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Where are we, really?

Dec 08, 20033 mins
Data Center

* A few random thoughts near year’s end

One of the things analysts frequently are asked is: What’s worth paying attention to in the industry? The question almost invariably causes a moment of pause – as we try to sum up hundreds of ideas that seem worth mentioning at any given point in time.

So rather than pretending there’s an especially elegant way to sum up “where we are” right now, I thought I’d share with you a few random thoughts.

This week we’ll look at overall business uptake, and next week at some of the catalysts behind that uptake.

In spending and growth, both numbers and mood are showing a more upbeat trend than even six months ago. At the time of writing this column, software valuations are up about 38% since January – well ahead of the Dow Jones Industrial Average, but interestingly, slightly behind the NASDAQ average. It is also interesting that many of the stocks so devastated in the last few years – such as network hardware and Internet-related stocks – have grown faster than software this year. This may be good for software in the end, and management software in particular, as it means that investment in hardware infrastructure may drive further acceleration in products for managing that infrastructure.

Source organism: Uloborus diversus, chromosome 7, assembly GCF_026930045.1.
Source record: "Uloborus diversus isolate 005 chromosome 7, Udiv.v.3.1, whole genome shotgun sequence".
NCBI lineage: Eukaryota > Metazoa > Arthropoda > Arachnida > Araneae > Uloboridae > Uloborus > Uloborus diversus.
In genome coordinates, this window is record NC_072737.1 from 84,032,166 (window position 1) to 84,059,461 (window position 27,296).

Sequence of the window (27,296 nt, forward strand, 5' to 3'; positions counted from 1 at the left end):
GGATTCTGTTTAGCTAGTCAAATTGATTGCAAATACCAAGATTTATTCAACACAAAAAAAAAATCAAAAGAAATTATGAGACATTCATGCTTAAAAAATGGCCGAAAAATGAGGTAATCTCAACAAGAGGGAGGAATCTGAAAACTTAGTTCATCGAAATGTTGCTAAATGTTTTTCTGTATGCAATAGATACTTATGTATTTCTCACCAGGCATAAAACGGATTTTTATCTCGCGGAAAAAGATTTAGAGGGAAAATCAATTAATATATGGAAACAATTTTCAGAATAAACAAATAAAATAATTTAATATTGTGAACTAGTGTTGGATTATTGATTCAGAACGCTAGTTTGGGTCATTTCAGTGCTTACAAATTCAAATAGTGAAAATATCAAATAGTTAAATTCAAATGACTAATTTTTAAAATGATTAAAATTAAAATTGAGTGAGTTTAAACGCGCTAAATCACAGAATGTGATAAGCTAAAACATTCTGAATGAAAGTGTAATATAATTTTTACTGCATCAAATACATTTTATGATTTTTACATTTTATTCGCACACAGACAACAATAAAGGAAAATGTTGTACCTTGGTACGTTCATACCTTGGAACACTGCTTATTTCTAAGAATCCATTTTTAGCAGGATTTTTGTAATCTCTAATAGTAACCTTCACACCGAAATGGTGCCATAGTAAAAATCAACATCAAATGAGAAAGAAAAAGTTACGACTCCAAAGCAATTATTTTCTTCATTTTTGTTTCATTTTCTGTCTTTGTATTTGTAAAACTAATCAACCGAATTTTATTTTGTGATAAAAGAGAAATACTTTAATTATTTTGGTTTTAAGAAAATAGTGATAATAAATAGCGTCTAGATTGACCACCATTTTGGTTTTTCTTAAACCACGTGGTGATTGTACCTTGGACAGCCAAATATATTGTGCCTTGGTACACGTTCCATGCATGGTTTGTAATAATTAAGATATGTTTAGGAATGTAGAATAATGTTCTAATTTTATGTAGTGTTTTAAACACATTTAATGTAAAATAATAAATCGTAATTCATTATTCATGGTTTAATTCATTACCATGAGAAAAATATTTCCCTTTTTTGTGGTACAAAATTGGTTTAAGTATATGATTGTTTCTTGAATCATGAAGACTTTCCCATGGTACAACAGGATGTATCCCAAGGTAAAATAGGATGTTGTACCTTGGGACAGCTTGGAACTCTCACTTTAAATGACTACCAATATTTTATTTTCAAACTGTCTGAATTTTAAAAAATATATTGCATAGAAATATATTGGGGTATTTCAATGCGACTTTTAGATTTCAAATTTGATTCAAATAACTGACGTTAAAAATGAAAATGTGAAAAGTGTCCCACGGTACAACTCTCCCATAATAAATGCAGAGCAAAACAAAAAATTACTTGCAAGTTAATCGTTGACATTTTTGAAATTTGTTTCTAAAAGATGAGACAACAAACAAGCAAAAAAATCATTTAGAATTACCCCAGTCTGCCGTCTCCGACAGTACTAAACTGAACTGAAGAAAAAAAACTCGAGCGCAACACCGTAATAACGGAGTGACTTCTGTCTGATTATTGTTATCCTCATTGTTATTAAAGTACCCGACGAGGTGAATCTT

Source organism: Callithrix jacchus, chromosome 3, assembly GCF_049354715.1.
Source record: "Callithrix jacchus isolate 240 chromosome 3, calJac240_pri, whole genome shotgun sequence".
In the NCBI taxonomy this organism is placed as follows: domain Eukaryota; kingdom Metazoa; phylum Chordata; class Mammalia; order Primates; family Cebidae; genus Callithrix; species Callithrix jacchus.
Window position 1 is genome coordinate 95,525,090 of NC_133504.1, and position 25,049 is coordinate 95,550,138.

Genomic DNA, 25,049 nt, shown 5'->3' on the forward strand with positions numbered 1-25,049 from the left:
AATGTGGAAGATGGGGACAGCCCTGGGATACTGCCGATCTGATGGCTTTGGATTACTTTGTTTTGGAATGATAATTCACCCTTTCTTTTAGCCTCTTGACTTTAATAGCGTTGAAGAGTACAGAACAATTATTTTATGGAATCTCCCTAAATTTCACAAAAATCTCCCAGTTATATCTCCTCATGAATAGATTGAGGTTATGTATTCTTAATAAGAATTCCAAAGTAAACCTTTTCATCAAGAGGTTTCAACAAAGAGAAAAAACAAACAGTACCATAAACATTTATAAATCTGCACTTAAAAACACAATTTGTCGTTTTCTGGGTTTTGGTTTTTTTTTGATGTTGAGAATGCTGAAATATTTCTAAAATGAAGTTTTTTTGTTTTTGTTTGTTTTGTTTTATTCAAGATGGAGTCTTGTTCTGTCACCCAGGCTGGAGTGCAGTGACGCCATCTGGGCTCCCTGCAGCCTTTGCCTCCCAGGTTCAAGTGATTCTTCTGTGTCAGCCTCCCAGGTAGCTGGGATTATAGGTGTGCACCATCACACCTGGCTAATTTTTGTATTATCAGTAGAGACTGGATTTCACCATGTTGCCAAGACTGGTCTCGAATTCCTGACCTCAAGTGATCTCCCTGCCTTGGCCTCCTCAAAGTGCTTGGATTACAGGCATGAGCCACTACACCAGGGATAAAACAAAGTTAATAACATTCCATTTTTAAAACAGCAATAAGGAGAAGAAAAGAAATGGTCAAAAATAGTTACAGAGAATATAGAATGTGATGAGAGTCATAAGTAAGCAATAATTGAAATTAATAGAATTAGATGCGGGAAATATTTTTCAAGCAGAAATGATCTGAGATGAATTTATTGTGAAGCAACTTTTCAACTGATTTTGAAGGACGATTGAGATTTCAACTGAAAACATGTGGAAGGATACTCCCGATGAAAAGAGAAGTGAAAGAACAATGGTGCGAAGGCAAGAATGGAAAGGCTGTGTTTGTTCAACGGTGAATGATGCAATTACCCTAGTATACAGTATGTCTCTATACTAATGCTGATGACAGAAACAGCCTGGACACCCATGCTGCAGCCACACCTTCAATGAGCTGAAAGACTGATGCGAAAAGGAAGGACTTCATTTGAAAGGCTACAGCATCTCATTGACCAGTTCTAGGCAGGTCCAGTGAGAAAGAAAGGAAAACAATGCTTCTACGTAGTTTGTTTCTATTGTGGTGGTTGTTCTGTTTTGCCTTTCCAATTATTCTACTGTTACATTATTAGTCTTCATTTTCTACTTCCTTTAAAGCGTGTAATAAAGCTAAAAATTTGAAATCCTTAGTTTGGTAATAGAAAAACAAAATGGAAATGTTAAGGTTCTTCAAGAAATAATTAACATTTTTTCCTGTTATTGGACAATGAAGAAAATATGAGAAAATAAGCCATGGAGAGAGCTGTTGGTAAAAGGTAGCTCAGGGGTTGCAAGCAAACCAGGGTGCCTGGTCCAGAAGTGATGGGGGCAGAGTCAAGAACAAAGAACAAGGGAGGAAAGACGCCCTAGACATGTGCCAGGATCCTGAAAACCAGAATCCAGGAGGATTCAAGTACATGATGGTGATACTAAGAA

IT spending has moved into more positive territory as well, but plans for growth are still in the very low single digits. One thing that seems clear is that confidence in committing to long-term spending is weak. Real investment in IT software and hardware are almost always exceeding projected estimates.

Trying to get underneath this psychology would suggest the following mindset: “I know I need to make investments to stay competitive, and it looks like the downturn may be slowing. There’s more activity, more of a need to accelerate projects. But I don’t know how long this uptake will last. Near term, I’m going to be more aggressive in stepping up to this accelerated pace than I will commit to in the long term, just in case this proves to be another bubble or mini-bubble.”

This is a natural, and arguably reasonable mindset. As 2004 unfolds, we will either see a gradual stabilization and confidence building – my prediction as well as my hope – or another downslide or set of downslides that will result in very cautionary investment for quite some time.

Investment in management software is up about 50% and security is up about 30%, while there has been somewhat higher growth in business intelligence and significantly lower growth in PC software. Once again, this makes sense at a general level – management and control, and the measurements that can enable IT efficiency, ought to be top of mind for many IT buyers. On the other hand, once you get one or two layers underneath this generalization, the real catalysts and reasons to invest are far from obvious.

Next week we’ll look at just what some of those catalysts might be – and what’s still missing.